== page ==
SA industry must advance beyond plant automation to become globally competitive, says MESA
MESA Africa (Manufacturing Enterprise Solutions Association) has aligned with Africa Automation Fair for the first time this year, to help drive the next level of industry automation in South Africa.
MESA Africa is part of MESA International, a worldwide not-for-profit community of manufacturing companies, information technology hardware and software suppliers, system integrators, consulting service providers, analysts, editors, academics and students working to improve manufacturing and business through optimised IT and best practice management.
MESA Africa Vice Chairman Gerhard Greeff says MESA’s focus sits on the layer above pure industrial and plant automation, extending to the systems that connect, optimise and analyse all aspects of the manufacturing business such as Production, Inventory, Maintenance and Quality operations. “We have aligned with Africa Automation Fair 2019 because of its focus on Industry 4.0, which encompasses more of the base technologies and models we believe to be crucial for manufacturers today, and into the future,” he says.
Greeff says South African industry and manufacturers are generally on par with those in Europe and the U.S. in that some are at the ‘bleeding edge’ and some lag. “There is a great deal of automation in place in African manufacturing plants, but you may find that while the plant is automated, the manufacturer is still managing the books on Excel spreadsheets, or there is an Enterprise Resource Management (ERP) or Business Management system in place, but the factory is being operated manually. In many, you’ll find that they are unable to track and analyse the factors that impact on production throughput and product quality. In next generation industry automation, all stakeholders, departments and processes are connected and automated to optimise operations across the entire production ecosystem.”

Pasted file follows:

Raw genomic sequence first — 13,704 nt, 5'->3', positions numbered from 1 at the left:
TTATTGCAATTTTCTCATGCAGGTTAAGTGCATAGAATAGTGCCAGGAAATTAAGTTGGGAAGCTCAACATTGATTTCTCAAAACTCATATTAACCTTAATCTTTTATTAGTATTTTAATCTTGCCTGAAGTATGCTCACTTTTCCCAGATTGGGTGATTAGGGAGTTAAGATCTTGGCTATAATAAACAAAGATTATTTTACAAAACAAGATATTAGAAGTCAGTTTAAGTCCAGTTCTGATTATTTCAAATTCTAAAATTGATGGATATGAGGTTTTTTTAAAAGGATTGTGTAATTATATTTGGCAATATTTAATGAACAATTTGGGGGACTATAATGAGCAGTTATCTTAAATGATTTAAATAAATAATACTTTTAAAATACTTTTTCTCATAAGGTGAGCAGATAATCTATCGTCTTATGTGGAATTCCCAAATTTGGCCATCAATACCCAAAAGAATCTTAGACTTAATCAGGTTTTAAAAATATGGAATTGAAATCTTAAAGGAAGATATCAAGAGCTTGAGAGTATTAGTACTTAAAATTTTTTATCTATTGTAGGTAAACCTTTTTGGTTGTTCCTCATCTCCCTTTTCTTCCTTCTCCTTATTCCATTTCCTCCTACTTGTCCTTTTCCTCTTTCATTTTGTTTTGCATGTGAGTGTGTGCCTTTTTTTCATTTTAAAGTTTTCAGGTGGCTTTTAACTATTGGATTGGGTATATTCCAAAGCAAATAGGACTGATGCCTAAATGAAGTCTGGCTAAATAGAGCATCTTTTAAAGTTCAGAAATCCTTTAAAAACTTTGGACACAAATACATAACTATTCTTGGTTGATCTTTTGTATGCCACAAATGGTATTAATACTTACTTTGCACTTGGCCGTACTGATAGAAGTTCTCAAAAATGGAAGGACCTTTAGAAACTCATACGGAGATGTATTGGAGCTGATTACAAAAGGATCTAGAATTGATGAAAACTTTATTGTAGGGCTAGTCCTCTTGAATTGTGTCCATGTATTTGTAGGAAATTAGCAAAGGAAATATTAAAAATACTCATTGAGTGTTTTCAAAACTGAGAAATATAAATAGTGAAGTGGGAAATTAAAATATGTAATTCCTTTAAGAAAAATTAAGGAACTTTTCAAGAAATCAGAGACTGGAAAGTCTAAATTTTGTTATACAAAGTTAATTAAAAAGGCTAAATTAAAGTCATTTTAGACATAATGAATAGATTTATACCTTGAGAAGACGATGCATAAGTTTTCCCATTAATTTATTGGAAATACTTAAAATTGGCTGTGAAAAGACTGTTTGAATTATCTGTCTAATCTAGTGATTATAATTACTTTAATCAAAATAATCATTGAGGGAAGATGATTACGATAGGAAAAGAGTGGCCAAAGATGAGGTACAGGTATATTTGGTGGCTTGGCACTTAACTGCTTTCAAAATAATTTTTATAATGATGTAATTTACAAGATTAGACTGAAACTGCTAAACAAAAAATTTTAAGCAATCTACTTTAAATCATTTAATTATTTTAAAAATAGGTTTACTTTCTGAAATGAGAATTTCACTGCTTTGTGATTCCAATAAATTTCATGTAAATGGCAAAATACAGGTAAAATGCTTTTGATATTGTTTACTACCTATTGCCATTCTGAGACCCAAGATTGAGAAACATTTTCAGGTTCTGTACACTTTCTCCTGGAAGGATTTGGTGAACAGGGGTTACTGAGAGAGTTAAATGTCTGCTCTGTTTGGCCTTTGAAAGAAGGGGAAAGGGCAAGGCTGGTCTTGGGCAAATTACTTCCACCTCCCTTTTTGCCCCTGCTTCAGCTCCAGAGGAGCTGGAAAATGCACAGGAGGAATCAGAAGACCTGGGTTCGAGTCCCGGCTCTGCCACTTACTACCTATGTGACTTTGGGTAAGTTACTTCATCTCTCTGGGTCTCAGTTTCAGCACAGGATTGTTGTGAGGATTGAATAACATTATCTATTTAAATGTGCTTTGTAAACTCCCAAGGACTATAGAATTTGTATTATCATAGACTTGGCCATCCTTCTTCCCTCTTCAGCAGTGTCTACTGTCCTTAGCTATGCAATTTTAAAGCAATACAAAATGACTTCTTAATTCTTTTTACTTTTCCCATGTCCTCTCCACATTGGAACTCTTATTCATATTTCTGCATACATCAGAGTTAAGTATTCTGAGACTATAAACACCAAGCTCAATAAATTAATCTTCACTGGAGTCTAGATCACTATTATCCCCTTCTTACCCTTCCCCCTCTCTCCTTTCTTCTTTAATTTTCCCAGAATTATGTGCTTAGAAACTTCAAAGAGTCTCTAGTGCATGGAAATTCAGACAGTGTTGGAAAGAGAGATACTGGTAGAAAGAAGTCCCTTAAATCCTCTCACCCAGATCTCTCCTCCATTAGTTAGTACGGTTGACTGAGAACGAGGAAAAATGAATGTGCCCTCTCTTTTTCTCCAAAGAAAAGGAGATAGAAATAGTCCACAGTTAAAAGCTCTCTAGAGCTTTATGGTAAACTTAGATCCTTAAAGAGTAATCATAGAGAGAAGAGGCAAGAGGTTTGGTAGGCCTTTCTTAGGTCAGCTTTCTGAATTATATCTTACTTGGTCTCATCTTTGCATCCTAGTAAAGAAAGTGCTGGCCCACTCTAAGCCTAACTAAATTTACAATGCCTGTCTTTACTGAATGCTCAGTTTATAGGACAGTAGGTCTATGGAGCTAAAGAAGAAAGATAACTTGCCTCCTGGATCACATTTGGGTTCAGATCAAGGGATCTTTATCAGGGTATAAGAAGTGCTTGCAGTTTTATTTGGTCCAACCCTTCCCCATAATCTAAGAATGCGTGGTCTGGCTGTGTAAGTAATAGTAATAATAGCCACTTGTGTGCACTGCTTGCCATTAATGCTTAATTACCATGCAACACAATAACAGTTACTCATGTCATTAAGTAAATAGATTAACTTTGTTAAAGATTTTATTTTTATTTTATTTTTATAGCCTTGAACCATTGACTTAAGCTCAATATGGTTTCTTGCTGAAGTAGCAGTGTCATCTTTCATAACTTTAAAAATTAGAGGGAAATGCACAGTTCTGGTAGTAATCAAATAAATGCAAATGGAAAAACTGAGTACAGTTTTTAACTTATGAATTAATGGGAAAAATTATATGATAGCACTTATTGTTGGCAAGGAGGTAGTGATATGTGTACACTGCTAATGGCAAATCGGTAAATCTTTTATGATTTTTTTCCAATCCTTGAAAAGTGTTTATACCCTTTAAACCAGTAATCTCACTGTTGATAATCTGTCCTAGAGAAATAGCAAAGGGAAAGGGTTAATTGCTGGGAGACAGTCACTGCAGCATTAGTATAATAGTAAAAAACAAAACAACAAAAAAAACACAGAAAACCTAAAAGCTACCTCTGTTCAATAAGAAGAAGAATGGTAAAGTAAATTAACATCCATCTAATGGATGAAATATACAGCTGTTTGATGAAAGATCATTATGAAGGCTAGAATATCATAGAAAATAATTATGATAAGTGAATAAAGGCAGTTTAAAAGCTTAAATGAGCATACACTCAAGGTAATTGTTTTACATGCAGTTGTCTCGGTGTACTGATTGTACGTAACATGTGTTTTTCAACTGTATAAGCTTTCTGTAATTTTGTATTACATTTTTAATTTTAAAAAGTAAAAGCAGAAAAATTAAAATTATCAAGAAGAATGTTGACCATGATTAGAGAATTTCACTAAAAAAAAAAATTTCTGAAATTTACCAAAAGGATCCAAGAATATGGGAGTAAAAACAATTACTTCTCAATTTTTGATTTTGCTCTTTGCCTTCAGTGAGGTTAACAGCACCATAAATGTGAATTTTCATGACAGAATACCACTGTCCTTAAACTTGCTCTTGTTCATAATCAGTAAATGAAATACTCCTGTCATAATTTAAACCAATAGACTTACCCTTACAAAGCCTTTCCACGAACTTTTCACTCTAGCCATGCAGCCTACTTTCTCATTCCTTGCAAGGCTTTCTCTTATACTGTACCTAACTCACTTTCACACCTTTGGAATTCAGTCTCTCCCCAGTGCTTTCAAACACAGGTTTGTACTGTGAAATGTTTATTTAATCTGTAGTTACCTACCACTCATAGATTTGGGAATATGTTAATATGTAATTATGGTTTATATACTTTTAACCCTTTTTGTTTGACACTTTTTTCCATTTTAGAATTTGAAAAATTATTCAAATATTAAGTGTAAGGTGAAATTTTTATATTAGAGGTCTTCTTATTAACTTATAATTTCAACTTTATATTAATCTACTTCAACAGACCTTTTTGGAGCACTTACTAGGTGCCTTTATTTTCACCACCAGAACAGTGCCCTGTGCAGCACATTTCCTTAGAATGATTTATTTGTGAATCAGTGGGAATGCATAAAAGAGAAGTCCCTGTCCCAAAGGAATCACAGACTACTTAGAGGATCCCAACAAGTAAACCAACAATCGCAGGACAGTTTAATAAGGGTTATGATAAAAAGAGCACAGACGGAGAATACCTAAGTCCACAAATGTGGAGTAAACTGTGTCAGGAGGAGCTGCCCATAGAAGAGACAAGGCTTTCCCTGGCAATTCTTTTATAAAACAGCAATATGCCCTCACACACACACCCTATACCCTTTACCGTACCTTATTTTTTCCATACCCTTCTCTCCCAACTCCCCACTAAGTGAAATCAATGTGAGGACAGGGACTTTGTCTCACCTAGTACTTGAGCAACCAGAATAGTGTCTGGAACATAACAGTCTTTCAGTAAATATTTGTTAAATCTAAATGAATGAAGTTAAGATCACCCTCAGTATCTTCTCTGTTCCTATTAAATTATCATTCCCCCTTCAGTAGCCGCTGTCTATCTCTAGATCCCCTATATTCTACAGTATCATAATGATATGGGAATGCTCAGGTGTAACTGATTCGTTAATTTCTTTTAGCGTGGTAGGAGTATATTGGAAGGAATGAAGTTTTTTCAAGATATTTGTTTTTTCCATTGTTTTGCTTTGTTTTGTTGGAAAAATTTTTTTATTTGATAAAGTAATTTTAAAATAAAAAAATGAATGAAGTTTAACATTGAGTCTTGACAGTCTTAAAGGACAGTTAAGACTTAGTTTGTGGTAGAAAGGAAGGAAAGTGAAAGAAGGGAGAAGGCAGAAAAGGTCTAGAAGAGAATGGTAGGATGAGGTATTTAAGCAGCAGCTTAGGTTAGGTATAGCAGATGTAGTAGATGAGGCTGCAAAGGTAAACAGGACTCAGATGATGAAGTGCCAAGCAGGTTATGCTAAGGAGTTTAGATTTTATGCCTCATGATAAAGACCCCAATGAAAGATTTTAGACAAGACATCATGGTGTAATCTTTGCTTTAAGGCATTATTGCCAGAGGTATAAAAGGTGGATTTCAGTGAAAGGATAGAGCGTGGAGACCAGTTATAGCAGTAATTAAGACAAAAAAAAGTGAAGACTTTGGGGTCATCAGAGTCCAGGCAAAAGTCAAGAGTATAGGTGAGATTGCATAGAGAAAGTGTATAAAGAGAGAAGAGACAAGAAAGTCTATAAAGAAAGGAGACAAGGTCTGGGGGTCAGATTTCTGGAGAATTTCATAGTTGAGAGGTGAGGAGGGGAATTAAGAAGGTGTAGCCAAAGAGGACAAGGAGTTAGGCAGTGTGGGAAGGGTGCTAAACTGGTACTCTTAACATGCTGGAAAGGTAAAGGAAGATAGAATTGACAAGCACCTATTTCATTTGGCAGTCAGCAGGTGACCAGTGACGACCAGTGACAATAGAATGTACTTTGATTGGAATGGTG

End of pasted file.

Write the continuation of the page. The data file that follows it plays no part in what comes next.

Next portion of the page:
Greeff notes that unlike certain other first-world countries, South Africa does not have smart factory/ Industry 4.0 initiatives driven and funded by government, in which stakeholders collaborate and share best practice to progress industry as a whole.
In addition, South Africa is challenged in terms of the skills available to advance Industry 4.0 optimisation. “We don’t yet have formal automation degree qualifications at our local universities, although work is being done in this regard. And like many countries around the world, we lack data science and analytics skills, which are going to be crucial in optimising manufacturing in future,” says Greeff.
He explains that analytics will increasingly be used to obtain new insights into manufacturing operations. It will be used to identify and statistically prove correlations between factors – such as between specific raw materials and product defects; or between a number of internal and external factors such as the weather, raw materials, certain machines, throughput and product quality. “With advanced analytics we can identify patterns that humans might not perceive, and use this information to improve efficiency, control costs, improve product design and become more competitive globally.”
To advance South Africa’s Industry 4.0 agenda, Greeff believes industry stakeholders should begin actively sharing knowledge and upskilling their workforces now. MESA, which works to educate and share knowledge on operations excellence, will participate in Africa Automation Fair to showcase its membership benefits and the information resources it has available to the sector.
Marius Smit, event organiser at Africa Automation Fair presenters Reed Exhibitions, says the partnership with MESA is in line with the event’s efforts to bring Industry 4.0 solutions, information, skills development, enhanced education and best practice knowledge sharing to the event.
The Connected Industries Conference at Africa Automation Fair 2019 will focus on the economic impact of the Fourth Industrial Revolution (Industry 4.0 / IIoT) on South – and Sub-Saharan Africa, and how to bring this technology shift to South Africa. The Africa Automation Fair 2019 exhibition and conference will illustrate ways to overcome manufacturing stagnation and fast track growth, by showcasing the latest technologies, solutions and models for next generation manufacturing.
Africa Automation Fair is a focused networking platform for the Automation and Control Industry and works closely with industry associations including the IIG and SAIMC. The fair targets senior buyers from South Africa, the rest of Africa and invites participation from international buyers. Presented by Reed Exhibitions, Africa Automation Fair and the Connected Industries Conference will be staged from 4 – 6 June 2019 at the Ticketpro Dome, Northgate, Johannesburg.
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